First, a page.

Earache archives

Message to Walt Stoll

Posted by Troy Kuster on February 28, 1999 at 00:44:40:

Dr. Stoll:

I have at 33 years of age just experienced my first earache ever. It manifested itself during the night two days ago and came about, I think, as a result of a sinus infection at the tail end of a common cold.

I doubt your assertion that antibiotics are of no benefit in the treatment of ear infections because of personal experience. This time yesterday I was in excrutiating agony from my earache, the entire side of my head paining in throbbing rhythm with my heartbeat, which is about the only thing I clearly heard. My wise physician prescribed 500 mg ampicillin x3 for treatment. By the time I took the third dose all the pain had subsided even though the pressure remains. My hearing has improved about 50%, but is still far from normal. At least now i can better cope with the infection which I feel is under control and in the process of subsiding.

I know that had these drugs not been there at the precise time I needed them, my "eardrum' would have ruptured causing additional complications.

My belief is that too many physicians are becoming reluctant to prescribe antibiotics because of a fear that misuse leads to bacterial mutations in which antibiotics lose effectiveness. Perhaps too many unneeded prescriptions were filled in the past and the net result has been the weakening of antibiotics ability to work as effectively as in the past. I believe that while measures must be taken to eliminate misuse of antibiotics, such as patient education about completing their prescriptions, physicians should not hesitate to prescribe medication to people who will benefit from their use.




Follow Ups:


Dr. Stoll never said that there is NO use for antibiotics

Posted by Pete R on March 01, 1999 at 09:02:46:

In Reply to: Message to Walt Stoll posted by Troy Kuster on February 28, 1999 at 00:44:40:

You said "I doubt your assertion that antibiotics are of no benefit in the treatment of ear infections".

I do not believe that Dr. Stoll would ever say that. However, the problems with over-use of antibiotics are well known and no one would disagree with your other statements.



Re: Message to Walt Stoll (Sad but true example)

Posted by Walt Stoll on March 01, 1999 at 09:24:34:

In Reply to: Message to Walt Stoll posted by Troy Kuster on February 28, 1999 at 00:44:40:

Dear Troy,

Your story is a perfect example of why the public (AND we physicians) have been so easily duped about this for years: THERE IS NO WAY THAT AN ANTIBIOTIC (taken orally) COULD WORK THIS FAST! The one thing you can be sure of is that your symptoms did NOT improve because of the antibiotic and YET you are convinced that it did the job!

If you had not taken the antibiotic, your symptoms would have improved at the same rate. THEN, you would have had to credit something else. Since you did take the antibiotic, and you wanted to believe in your doctor's prescribing it, VOILA!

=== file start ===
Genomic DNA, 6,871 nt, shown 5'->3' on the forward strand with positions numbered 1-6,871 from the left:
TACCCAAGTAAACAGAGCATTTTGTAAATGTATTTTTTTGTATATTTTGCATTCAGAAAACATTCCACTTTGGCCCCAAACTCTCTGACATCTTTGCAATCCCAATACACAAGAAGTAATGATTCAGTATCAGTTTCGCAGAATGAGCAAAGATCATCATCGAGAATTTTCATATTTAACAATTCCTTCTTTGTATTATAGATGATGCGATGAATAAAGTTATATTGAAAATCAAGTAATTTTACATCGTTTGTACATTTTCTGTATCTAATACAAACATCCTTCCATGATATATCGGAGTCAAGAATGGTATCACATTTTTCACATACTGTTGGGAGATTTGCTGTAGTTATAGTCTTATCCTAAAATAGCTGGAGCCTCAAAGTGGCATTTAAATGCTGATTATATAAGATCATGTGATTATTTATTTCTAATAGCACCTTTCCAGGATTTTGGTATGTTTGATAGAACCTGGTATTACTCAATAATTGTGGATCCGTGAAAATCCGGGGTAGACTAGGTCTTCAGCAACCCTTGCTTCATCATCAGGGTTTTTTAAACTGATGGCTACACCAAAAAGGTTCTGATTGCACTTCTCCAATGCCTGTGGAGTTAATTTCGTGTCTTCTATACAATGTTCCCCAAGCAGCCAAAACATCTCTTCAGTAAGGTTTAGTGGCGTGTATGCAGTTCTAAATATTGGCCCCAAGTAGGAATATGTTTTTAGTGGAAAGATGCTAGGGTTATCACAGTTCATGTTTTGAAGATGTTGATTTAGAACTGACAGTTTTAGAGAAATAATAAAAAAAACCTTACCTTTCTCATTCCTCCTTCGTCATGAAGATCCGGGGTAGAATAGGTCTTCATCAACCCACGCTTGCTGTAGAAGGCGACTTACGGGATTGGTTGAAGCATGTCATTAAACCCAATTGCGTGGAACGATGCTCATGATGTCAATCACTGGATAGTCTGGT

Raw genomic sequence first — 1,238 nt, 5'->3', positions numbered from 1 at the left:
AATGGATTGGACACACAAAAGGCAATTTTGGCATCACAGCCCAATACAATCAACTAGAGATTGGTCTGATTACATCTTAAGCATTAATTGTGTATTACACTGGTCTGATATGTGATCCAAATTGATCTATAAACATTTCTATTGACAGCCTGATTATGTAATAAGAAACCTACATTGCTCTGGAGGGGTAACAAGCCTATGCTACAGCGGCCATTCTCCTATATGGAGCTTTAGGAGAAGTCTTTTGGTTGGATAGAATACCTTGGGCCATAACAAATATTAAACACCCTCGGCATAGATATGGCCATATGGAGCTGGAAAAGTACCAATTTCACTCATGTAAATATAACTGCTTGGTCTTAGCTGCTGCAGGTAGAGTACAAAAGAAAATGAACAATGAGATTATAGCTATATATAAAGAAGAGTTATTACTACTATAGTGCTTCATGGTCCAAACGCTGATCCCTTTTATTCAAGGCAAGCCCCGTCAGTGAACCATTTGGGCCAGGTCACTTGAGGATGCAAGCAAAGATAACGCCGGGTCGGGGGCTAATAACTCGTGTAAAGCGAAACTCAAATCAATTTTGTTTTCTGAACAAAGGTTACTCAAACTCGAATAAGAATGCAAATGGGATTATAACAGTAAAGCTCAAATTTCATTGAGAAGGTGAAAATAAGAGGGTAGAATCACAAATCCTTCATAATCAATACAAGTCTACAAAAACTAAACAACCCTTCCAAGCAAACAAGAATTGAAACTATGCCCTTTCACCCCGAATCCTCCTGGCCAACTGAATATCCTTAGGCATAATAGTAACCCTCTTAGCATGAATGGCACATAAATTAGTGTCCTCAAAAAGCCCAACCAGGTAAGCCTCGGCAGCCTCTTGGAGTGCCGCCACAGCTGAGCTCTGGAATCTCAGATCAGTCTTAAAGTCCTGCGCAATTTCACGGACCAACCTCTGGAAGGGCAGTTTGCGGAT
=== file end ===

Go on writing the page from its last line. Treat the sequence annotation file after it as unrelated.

Listen to Pete.

Walt


Follow Ups:


antibiotics

Posted by Denise on March 01, 1999 at 14:50:20:

In Reply to: Re: Message to Walt Stoll (Sad but true example) posted by Walt Stoll on March 01, 1999 at 09:24:34:

Dr. Stoll:

Then how long do antibiotics take to improve symptoms? I ask because my son contracted strep last week and started on amoxicillan (hope I spelled that right) yesterday afternoon. And is strep one of those conditions that needs to be treated with antibiotics? I've read that antibiotics are often overprescribed for earaches, especially in children. Anyway, he's eating lots of yogurt to help keep his intestinal microbes in balance (I hope).

Thanks, Denise


Follow Ups:


Re: antibiotics (DIAGNOSE!)

Posted by Walt Stoll on March 02, 1999 at 10:27:17:

In Reply to: antibiotics posted by Denise on March 01, 1999 at 14:50:20:

Hi, Denise.

An appropriately diagnosed case of beta strep, group A should (in MY opinion) be treated with an adequate dose of oral penicillin for 10 days OR an injectable dose of penicillin (bicillin) at 1,200,000 units (which lasts the 10 days).

By appropriately diagnosed I mean that a swab is taken which is either sent for a culture or tested chemically right there in the office. The 2 minute test is about as accurate as the culture, which takes at least a day, and is a LOT less expensive.

Less testing than that is statistically at least 80% inaccurate. This means that the antibiotics are not only not indicated but are contraindicated 80% of the time. MANY studies have documented that NO ONE can look at a throat and diagnose strep.

Walt


Follow Ups:


Re: antibiotics (how long?)

Posted by Walt Stoll on March 02, 1999 at 10:34:16:

In Reply to: antibiotics posted by Denise on March 01, 1999 at 14:50:20:

Dear Denise,

I forgot to address your question about "how long".

This, of course, depends on the kind of infection, the general immunity of the person, the age of the person, how long the infection has been present and many other factors.

Also, assuming that the correct antibiotic was prescribed (as determined by a culture & sensitivity of the organism (which takes at least 48 houirs) one might reasonably expect to see some results within 48 hours----------taking into consideration the variables above.

Any results in 24 hours are simply NOT due to the antibiotic. It takes about 24 hours for the human organism to show changes even if the infecting organism could magically be banished 100% with the first treatment and that does not happen except in miraculous healings and in fairy stories.

Walt



Re: antibiotics (DIAGNOSE!)

Posted by Denise on March 02, 1999 at 13:21:20:

In Reply to: Re: antibiotics (DIAGNOSE!) posted by Walt Stoll on March 02, 1999 at 10:27:17:

Thanks, Walt. My son was diagnosed by a culture done at a doctor's office, so I know he's not getting antibiotics needlessly. -- Denise



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